As we noted on Friday, America’s closest ally on the world stage went completely rogue last week when the UK made the highly questionable decision to join the China-led Asian Infrastructure Investment Bank without getting the all clear from Washington first. In fact, US officials say the move was made “with virtually no consultation in the US.” The news has the White House frustrated, and understandably so. Ever since the idea of a sinocentric rival to the Japanese/US sponsored Asian Development Bank was floated last year, US officials have campaigned against it, patiently explaining to anyone for whom it wasn’t obvious that without the guidance of the G-7, such an institution couldn’t be counted on to uphold the proper “standards.” Unfortunately, a few of America’s allies didn’t get the message and the US ended up having to “appeal” to Australia and South Korea to refrain from joining.
As far as the UK’s decision goes, Washington has adopted a kind of “I guess that’s fine if you want to promote global instability” approach, wondering aloud if “a trend toward constant accommodation of China [is the] best way to engage a rising power” (the latter is an actual quote from US officials). While we understand the White House’s reluctance to concede that China will eventually adopt its own version of the Monroe Doctrine, explicitly discouraging the creation of an institution aimed at helping to develop underdeveloped parts of the world seems a bit much. That is until you understand the context. You see, Washington is just looking out for the UK’s safety because as it turns out, Britain and the entire rest of the Western world (other than the US that is) apparently don’t see the need to participate in an arms race with Russia and China.
Here’s The Washington Post:
With Europe facing its shakiest security environment in a generation, Britain has slipped into a familiar role: Washington’s tough-talking wingman.
British leaders have led the rhetorical charge against the twin menaces of Russia and the Islamic State while browbeating reluctant European governments to wake up to the reality of a newly unstable continent.
But behind the flinty facade lies an unmistakable erosion in British power, one that has reduced Washington’s indispensable ally to a position that U.K. officials, military leaders and analysts acknowledge could leave the United States without a credible partner in taking on the greatest threats to global security…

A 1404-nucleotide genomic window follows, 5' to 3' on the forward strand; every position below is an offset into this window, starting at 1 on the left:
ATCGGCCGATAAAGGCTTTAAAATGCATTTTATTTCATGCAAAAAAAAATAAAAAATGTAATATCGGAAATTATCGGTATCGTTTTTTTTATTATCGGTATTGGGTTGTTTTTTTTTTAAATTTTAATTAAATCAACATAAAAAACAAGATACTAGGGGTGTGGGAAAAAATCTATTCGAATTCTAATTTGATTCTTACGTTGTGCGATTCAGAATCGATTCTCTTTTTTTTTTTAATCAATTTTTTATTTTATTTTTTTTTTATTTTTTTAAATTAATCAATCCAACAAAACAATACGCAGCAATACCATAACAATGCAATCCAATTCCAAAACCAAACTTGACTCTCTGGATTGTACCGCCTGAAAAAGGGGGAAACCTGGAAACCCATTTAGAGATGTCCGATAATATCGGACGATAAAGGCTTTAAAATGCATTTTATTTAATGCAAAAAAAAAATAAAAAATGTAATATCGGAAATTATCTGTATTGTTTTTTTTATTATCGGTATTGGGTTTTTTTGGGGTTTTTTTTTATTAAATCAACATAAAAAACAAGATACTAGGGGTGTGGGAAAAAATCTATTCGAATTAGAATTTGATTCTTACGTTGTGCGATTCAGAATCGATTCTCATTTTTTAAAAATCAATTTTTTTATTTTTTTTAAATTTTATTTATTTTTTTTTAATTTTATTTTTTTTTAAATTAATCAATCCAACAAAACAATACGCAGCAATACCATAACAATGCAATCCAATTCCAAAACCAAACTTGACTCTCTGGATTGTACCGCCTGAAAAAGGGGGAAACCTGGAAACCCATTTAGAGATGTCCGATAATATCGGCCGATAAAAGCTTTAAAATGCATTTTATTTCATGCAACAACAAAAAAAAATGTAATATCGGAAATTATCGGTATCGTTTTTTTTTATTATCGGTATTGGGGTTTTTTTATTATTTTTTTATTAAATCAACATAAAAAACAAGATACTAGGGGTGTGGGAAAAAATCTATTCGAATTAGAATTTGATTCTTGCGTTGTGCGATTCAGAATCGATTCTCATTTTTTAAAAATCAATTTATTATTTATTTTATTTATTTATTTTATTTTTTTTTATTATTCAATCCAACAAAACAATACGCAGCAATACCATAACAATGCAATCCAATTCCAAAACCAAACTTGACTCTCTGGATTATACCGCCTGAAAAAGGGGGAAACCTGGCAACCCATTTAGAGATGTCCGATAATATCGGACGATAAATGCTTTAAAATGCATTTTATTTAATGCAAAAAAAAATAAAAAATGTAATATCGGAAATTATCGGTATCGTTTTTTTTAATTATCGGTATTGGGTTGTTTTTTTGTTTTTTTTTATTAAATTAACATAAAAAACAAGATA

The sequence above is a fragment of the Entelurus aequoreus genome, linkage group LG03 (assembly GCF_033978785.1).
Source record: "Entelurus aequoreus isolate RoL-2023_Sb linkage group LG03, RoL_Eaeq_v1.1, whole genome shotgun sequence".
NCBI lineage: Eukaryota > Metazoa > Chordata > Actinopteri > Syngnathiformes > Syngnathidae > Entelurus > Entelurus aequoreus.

A study by the London-based European Leadership Network recently found that at least six countries are trimming their military budgets this year, despite a promise at last year’s summit to halt a decline that has been felt across much of the West while military spending in Russia and China surges ahead.
So you can see from the above that when the US warns its allies against the “constant accommodation of rising powers,” it’s really just well-meaning paternalism. That is, starting an infrastructure development bank may not be an overt act of aggression, but if you just sit idly by and let a rising superpower build stuff, it sends the wrong message, especially if you aren’t willing to spend at least 4% of your GDP on your military.
Here’s more from The Post:
“If the U.K. can’t do it, who else is the U.S. going to turn to in Europe?” said Gen. Richard Dannatt, a retired British army chief. “There’s no one else.”
“The concern is that we’re going to fall from being a significant player to a bit-part player,” Dannatt said. “The U.K. isn’t of much use to the U.S. if we don’t have a worthwhile military force behind us. Anybody can talk tough. But if you don’t back it up, everyone just laughs at you.”
This assessment seems to assume that the utility of political alliances should be measured solely by the number of things that can be blown up and by that measure, some US and UK officials believe their collective power may be slipping just as “menaces” like Russia threaten Western hegemony. In this environment, every little diplomatic slight helps, which is why Washington would have appreciated it if the UK refrained from joining the AII bank, but as one Asian Development Bank official so eloquently put it, “that horse has already left the barn.”
We’ll leave you with the following quote from John Baron, a member of parliament and a former British soldier who longs for the days when heads of state commanded military regiments and rode horses into battle:
“I’m not an interventionist. What I see is a need to talk softly and carry a big stick.”